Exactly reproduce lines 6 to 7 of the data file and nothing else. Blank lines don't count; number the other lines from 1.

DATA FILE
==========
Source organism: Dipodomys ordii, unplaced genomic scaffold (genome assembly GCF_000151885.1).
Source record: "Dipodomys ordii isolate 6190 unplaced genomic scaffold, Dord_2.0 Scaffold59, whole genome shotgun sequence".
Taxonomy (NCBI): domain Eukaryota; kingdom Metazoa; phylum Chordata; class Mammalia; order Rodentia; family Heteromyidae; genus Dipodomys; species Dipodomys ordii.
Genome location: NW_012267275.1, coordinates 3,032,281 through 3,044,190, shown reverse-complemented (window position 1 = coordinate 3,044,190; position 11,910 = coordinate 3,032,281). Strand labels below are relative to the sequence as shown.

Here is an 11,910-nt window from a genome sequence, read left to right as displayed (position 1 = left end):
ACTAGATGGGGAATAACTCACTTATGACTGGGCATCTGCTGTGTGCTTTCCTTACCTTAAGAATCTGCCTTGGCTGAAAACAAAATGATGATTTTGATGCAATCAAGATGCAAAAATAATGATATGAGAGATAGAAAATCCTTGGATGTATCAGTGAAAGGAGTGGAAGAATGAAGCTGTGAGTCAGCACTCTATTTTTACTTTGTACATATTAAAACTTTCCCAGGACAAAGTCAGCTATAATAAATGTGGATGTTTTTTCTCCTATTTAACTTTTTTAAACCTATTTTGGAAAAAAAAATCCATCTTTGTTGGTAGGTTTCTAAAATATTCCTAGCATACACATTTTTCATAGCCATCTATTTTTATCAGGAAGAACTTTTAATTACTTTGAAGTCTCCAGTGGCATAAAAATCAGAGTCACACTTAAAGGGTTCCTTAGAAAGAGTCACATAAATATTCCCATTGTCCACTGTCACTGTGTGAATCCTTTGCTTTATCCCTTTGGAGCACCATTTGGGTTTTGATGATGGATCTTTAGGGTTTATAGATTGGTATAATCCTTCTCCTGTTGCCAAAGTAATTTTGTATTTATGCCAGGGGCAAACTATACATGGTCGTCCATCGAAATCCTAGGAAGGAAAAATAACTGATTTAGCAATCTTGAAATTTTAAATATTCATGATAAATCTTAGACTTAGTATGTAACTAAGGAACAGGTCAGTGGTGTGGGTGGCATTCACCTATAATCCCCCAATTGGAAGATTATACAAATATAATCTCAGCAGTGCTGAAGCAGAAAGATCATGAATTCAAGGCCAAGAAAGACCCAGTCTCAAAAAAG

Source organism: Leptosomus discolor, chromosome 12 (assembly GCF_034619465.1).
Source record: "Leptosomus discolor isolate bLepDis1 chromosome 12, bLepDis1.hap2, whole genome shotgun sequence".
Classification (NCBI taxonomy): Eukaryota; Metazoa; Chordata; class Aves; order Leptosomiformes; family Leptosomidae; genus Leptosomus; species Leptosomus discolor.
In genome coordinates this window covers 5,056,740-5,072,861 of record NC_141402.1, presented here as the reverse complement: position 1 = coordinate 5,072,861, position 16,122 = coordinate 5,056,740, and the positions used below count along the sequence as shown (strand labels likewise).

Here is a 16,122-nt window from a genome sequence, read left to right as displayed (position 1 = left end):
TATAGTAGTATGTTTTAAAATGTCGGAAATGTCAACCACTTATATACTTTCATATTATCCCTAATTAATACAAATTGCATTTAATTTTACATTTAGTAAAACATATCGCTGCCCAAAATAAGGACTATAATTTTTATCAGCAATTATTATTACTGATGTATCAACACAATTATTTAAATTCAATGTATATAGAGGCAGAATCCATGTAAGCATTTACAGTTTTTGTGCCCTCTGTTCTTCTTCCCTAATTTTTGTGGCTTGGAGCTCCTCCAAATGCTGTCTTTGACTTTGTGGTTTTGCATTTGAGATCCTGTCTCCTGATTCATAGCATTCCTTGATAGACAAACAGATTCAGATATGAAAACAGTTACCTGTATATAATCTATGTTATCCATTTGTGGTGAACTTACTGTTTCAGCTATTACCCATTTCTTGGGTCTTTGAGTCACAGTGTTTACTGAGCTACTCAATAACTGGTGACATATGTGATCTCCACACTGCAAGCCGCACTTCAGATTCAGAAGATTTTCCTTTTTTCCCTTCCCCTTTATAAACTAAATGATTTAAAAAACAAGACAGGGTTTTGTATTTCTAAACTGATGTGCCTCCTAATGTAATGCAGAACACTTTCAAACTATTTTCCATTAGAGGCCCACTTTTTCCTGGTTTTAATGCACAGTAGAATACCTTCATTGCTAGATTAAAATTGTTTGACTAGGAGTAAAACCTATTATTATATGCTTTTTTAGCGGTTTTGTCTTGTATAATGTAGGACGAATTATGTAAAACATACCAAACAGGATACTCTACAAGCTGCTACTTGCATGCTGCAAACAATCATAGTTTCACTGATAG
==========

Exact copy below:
ACTAGATGGGGAATAACTCACTTATGACTGGGCATCTGCTGTGTGCTTTCCTTACCTTAAGAATCTGCCTTGGCTGAAAACAAAATGATGATTTTGATGCAATCAAGATGCAAAAATAATGATATGAGAGATAGAAAATCCTTGGATGTATCAGTGAAAGGAGTGGAAGAATGAAGCTGTGAGTCAGCACTCTATTTTTACTTTGTACATATTAAAACTTTCCCAGGACAAAGTCAGCTATAATAAATGTGGATGTTTTTTCTCCTATTTAACTTTTTTAAACCTATTTTGGAAAAAAAAATCCATCTTTGTTGGTAGGTTTCTAAAATATTCCTAGCATACACATTTTTCATAGCCATCTATTTTTATCAGGAAGAACTTTTAATTACTTTGAAGTCTCCAGTGGCATAAAAATCAGAGTCACACTTAAAGGGTTCCTTAGAAAGAGTCACATAAATATTCCCATTGTCCACTGTCACTGTGTGAATCCTTTGCTTTATCCCTTTGGAGCACCATTTGGGTTTTGATGATGGATCTTTAGGGTTTATAGATTGGTATAATCCTTCTCCTGTTGCCAAAGTAATTTTGTATTTATGCCAGGGGCAAACTATACATGGTCGTCCATCGAAATCCTAGGAAGGAAAAATAACTGATTTAGCAATCTTGAAATTTTAAATATTCATGATAAATCTTAGACTTAGTATGTAACTAAGGAACAGGTCAGTGGTGTGGGTGGCATTCACCTATAATCCCCCAATTGGAAGATTATACAAATATAATCTCAGCAGTGCTGAAGCAGAAAGATCATGAATTCAAGGCCAAGAAAGACCCAGTCTCAAAAAAG

Source organism: Leptosomus discolor, chromosome 12 (assembly GCF_034619465.1).